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Top 14 Tips for Flying With Your Dog

Updated: Apr 29

Flying with your dog doesn’t need to be stressful


A blond border collie dog lays on her dog bed in her dog crate in Vancouver International Airport, she is showing that flying on an airplane with your dog does not need to be stressful with these tips from Hustle Up Dog Training.
A blond border collie dog lays on her dog bed in her dog crate in Vancouver International Airport, she is showing that flying on an airplane with your dog does not need to be stressful with these tips from Hustle Up Dog Training.


The mere thought of flying our pets down to our vacation spot for a few weeks or months is daunting. Truth be told it’s much easier than it sounds. We humans are easily distracted about all the things that can and won’t go wrong. On the odd occasion we will read about the odd mishap that has happened with a family pet flying.


Airlines do care about the family dog and their safety and well-being. WestJet and Air Canada, two of Canada’s largest airlines, fly pets daily.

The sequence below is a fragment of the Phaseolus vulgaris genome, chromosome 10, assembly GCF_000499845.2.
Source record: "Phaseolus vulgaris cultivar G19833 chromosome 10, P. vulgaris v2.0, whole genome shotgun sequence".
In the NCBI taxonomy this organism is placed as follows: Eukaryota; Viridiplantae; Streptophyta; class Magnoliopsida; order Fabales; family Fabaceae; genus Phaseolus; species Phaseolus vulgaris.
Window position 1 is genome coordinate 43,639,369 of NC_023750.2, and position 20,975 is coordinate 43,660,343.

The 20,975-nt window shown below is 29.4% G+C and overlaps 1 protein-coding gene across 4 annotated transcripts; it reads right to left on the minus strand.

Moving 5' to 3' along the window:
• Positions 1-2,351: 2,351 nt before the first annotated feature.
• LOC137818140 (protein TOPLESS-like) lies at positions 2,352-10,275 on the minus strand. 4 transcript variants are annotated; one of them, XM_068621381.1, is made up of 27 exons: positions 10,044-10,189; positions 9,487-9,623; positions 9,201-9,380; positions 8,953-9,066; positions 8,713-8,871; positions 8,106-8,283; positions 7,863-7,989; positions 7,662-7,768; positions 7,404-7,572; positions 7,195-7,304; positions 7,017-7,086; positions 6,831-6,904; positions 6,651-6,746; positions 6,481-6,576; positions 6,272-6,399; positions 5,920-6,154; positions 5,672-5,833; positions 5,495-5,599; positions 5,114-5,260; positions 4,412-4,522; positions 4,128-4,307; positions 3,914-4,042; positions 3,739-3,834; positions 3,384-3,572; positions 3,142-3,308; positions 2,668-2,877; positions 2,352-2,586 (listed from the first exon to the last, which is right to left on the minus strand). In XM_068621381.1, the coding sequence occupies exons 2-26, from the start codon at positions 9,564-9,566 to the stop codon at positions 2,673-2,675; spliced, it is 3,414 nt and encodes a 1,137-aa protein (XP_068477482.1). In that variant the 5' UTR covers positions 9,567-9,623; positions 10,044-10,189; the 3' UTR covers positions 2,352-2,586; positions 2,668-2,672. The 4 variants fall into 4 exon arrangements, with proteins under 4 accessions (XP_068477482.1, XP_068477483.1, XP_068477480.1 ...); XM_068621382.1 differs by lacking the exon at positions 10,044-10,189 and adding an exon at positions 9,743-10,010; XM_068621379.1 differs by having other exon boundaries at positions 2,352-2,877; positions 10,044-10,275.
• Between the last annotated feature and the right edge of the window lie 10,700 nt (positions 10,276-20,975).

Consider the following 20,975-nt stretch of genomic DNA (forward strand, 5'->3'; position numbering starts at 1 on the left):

For the past 20 years I have been guiding people along the most logical and simplest way to prepare your dog to be crated and in the belly of a plane. Today I will share a vast amount of knowledge about the MUST DO’S to prepare your pet and the absolute DO NOT DO’S. I hope you find this information as useful as my past clients.


Crate Training


Ease your dog's travel experience, follow these steps


PRE-PREPARATION


Crate conditioning is vital, follow these tips to help you with crating a dog.


1. Two weeks before your departure flight start introducing the dog to the crate for night-time sleeping.


2. Put your dog in the crate at random times for up to an hour throughout the day.


3. Take the dog for car rides with the dog inside the crate.